Contraceptive Pearls


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Contraceptive Pearl: Implicit Bias and Counseling

Implicit bias can lead clinicians to encourage certain contraceptive methods over others for particular groups of patients. This edition of the Contraceptive Pearls summarizes recent studies on implicit bias and discusses the importance of patient-centered contraceptive counseling.

Contraceptive Pearl: Oral Contraceptives and Cancer Risk

Fear of cancer prevents many people from using birth control pills. However, contrary to popular belief, oral contraceptives (OC) do not raise one’s overall risk of cancer. This Contraceptive Pearl lays out the cancer risks associated with using hormonal contraception.

Contraceptive Pearl: Continuous Use of Contraception

Why have a period? Hormonal contraception products allow for plenty of flexibility. This Contraceptive Pearls explains how to skip periods by using hormonal birth control. This Contraceptive Pearl was first published March 2010.

Contraceptive Pearl: Multiple Sclerosis and Contraception

Multiple sclerosis (MS), a degenerative neurologic disorder, often begins in early adulthood. The illness itself does not complicate pregnancy or affect contraceptive choice. Read this Contraceptive Pearl to learn more about managing contraception for patients with multiple sclerosis.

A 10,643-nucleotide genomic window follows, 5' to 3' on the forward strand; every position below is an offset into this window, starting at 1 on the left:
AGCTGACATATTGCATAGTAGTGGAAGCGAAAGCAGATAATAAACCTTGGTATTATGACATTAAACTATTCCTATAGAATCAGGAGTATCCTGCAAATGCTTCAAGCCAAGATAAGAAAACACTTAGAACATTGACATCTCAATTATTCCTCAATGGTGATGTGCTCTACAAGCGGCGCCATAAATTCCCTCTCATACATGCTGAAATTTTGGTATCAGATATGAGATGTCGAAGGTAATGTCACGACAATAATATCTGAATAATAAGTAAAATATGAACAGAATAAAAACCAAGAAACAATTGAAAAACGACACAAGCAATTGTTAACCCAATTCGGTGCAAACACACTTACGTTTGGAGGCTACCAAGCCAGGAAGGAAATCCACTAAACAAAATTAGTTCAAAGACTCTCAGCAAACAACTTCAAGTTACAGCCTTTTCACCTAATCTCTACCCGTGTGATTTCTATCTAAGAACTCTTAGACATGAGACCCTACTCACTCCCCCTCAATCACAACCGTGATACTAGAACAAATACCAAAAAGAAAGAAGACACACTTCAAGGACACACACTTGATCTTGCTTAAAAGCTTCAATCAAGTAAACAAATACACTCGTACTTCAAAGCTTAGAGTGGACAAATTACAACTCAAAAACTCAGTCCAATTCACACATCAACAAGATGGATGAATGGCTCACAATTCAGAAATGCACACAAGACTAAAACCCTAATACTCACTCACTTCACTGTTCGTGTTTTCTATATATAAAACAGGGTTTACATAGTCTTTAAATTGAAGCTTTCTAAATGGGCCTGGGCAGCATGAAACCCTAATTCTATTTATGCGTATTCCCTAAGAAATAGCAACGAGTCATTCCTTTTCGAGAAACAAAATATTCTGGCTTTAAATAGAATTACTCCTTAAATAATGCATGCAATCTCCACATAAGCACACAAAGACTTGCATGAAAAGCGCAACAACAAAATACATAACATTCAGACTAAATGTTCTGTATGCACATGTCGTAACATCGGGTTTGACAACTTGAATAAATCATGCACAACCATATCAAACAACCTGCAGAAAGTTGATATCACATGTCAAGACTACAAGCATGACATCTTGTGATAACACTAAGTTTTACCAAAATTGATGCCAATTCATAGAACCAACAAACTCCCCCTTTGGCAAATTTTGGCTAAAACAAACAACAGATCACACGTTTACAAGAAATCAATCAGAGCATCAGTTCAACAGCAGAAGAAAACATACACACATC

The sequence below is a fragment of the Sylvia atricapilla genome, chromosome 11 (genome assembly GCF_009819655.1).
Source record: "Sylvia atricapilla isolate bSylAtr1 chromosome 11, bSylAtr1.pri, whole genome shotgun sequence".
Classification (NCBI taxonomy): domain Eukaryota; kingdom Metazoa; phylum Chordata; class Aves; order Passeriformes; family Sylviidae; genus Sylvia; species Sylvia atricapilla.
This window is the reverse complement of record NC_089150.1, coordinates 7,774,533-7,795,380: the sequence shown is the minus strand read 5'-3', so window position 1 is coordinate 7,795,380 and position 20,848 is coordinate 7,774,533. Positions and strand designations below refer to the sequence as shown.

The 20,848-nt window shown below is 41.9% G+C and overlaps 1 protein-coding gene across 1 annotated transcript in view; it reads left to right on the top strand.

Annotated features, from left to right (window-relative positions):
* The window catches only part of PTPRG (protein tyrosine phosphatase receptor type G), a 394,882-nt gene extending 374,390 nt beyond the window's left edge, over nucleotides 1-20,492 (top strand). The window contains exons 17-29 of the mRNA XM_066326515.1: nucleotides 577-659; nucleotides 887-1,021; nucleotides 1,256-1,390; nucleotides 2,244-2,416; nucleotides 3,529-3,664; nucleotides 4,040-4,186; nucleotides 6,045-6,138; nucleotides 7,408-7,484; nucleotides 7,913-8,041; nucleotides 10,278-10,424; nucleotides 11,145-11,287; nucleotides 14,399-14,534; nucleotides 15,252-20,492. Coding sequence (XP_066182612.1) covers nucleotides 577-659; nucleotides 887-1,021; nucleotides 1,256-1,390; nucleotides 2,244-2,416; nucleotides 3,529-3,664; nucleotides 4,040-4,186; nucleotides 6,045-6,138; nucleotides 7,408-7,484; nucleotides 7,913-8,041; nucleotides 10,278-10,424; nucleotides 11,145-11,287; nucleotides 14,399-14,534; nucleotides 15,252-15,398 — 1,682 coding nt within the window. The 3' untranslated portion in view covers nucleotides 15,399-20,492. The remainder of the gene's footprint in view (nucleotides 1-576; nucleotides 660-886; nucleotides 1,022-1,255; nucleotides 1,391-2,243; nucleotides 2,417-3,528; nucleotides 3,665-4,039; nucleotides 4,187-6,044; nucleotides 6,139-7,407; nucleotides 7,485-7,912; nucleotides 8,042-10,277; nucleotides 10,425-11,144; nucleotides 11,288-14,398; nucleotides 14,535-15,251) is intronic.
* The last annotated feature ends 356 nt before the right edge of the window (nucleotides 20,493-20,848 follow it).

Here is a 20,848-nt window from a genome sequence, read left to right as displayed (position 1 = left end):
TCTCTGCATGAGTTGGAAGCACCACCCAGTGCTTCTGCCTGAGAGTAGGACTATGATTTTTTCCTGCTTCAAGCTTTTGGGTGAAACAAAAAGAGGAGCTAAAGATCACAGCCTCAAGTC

Contraceptive Pearl: Is follow-up necessary after starting OCs?

Although follow-up appointments for patients who have just been prescribed oral contraceptives can be seen as positive, they can actually present many problems for some patients. Read this Contraceptive Pearl to find out why these follow-ups might not be necessary.

Contraceptive Pearl: Headaches and Hormonal Contraception

Women who have migraines with aura and take estrogen-containing contraceptives have a relatively higher risk of suffering from a stroke than women who take contraceptives without estrogen. Luckily, there are multiple progestin-only contraceptives, which you can read about in this Contraceptive Pearl.